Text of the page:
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EUROPEAN RABBIT (Oryctolagus cuniculus)



Feral rabbits have been labelled Australia’s most expensive pest, causing considerable losses to agricultural and horticultural industries. They compete with native wildlife for food and habitat and cause soil erosion and degradation of native vegetation. They ringbark trees and shrubs and prevent regeneration by eating seeds and seedlings.

Feral rabbits are favoured by Australian condition and breed prolifically.


Just one warren entrance and a pair of rabbits can re-infest a property. Rabbits at densities as low as one active entrance per two hectares can seriously impact the regeneration and recruitment of sensitive plant communities.


In urban environments they can damage lawns and gardens and may undermine buildings, garages and sheds. Rabbits can also damage golf courses, sports grounds and parkland reserves.



Rabbit numbers can quickly rise and fall and when they are low most landholders are reluctant to carry out controls. In fact, low numbers after a successful biological control provide an ideal opportunity to implement other controls such harbour removal and warren destruction.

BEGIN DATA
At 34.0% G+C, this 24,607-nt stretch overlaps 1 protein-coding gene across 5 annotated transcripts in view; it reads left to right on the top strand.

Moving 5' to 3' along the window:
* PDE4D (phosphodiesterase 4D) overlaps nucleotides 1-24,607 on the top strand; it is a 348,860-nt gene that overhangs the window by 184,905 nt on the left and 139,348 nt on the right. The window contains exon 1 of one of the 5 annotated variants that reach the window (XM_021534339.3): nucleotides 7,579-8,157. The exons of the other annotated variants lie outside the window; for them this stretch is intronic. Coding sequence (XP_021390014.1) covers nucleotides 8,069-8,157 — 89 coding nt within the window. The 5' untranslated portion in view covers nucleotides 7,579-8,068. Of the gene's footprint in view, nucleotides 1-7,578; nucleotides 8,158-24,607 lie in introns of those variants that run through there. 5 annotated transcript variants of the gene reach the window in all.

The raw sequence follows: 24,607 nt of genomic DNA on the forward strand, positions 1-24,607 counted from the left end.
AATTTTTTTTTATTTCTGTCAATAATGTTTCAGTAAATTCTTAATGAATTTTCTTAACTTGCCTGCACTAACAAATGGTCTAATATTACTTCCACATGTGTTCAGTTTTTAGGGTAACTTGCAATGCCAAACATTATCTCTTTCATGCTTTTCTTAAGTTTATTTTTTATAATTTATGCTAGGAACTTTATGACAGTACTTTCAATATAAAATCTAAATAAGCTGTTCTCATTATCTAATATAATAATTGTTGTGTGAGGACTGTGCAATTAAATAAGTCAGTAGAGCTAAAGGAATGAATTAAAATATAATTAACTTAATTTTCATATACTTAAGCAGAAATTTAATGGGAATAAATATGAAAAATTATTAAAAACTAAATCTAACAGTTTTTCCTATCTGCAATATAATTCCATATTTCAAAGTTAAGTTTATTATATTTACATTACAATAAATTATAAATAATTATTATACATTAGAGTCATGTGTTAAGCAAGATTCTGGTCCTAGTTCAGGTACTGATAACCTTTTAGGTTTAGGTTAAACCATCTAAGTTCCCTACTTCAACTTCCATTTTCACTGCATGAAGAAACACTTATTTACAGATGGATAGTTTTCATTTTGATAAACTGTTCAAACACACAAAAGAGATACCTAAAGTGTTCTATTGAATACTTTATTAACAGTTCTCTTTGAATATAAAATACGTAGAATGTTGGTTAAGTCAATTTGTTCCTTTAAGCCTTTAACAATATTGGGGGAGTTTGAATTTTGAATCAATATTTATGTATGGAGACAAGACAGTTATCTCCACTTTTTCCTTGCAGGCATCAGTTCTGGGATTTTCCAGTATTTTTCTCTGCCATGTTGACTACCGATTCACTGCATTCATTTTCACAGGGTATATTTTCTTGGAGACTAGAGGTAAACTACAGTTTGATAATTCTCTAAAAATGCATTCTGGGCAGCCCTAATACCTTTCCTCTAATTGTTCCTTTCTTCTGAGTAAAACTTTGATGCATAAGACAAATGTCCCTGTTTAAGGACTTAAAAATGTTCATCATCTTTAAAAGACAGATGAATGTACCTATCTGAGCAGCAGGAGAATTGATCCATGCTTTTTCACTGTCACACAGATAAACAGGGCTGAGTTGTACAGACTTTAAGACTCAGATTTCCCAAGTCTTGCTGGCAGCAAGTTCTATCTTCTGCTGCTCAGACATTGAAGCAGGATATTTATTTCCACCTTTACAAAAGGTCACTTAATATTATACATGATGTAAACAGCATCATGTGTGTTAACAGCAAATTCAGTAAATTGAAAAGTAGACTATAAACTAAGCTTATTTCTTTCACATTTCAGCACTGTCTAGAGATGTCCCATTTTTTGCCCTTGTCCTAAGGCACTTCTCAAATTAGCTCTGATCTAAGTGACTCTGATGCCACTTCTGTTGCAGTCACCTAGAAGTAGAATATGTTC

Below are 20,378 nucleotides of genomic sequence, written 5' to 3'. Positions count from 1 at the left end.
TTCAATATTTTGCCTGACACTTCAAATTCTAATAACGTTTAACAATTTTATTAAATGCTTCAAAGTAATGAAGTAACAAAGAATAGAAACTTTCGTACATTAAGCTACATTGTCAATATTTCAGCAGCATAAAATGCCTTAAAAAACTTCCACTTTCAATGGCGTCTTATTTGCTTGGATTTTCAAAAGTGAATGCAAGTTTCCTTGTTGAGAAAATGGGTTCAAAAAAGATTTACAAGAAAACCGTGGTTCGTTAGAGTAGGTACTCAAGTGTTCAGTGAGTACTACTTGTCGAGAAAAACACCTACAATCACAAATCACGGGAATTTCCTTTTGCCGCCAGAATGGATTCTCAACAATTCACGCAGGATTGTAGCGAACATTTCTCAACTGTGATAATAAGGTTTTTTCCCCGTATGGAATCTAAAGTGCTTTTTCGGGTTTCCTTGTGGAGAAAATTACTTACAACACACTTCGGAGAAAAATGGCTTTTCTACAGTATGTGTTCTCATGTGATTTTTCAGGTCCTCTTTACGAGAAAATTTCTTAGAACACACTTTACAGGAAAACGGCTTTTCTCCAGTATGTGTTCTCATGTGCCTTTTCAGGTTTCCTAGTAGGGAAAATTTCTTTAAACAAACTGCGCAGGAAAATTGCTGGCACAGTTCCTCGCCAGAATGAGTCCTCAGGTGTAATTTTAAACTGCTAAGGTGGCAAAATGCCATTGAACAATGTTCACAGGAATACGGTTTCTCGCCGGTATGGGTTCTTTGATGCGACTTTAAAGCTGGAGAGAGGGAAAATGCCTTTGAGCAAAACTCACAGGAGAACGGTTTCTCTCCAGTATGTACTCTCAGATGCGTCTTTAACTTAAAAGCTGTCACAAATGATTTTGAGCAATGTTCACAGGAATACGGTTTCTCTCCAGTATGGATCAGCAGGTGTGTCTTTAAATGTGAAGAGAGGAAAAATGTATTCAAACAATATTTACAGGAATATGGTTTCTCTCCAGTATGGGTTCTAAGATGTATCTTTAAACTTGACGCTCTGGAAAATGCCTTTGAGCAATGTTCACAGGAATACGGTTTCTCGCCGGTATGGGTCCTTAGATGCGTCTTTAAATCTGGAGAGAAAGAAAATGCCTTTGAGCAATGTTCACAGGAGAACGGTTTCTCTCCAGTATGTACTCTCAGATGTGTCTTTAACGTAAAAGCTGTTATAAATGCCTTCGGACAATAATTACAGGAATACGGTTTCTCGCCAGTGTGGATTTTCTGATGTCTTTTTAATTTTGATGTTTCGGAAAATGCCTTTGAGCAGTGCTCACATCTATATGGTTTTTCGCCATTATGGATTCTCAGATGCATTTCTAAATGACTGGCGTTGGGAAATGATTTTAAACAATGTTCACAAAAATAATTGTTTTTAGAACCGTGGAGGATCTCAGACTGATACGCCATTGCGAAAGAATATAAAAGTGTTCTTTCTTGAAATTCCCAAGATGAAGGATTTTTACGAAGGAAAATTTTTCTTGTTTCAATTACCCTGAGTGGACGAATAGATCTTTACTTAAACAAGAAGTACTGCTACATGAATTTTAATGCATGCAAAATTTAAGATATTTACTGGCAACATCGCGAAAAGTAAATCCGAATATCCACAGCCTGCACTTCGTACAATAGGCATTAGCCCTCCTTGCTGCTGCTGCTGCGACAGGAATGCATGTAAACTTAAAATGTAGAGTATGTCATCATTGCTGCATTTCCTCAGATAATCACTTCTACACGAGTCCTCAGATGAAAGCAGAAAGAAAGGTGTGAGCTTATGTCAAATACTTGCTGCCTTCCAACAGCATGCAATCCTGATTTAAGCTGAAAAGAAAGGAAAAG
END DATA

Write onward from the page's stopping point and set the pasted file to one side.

Biological control will not kill all rabbits, resistance will build up and the rabbits will be back.


We need to finish the job that the biological controls have started and remove rabbit breeding places such as warrens and above-ground harbour such as thickets of woody weeds, rubbish heaps, rock piles and windrows or populations will move straight back in and begin breeding.


Effective rabbit control is a long-term business and requires integration of a range of methods, particularly post biological release, each strategically timed at the right time of year.

Controls at the wrong time of year can have little or no effect. Unfortunately, often because of time constraints or lack of capacity, controls are only undertaken when landholders have the time and resources.


Options for control of rabbits in urban areas are limited because of the danger of off target harm to domestic pests and humans.

Urban and Peri-urban landholders very often do not have the knowledge, capacity or will to control wild rabbits themselves on their properties. However, their ongoing harbour of uncontrolled rabbits undermines control efforts elsewhere in the wider landscape.

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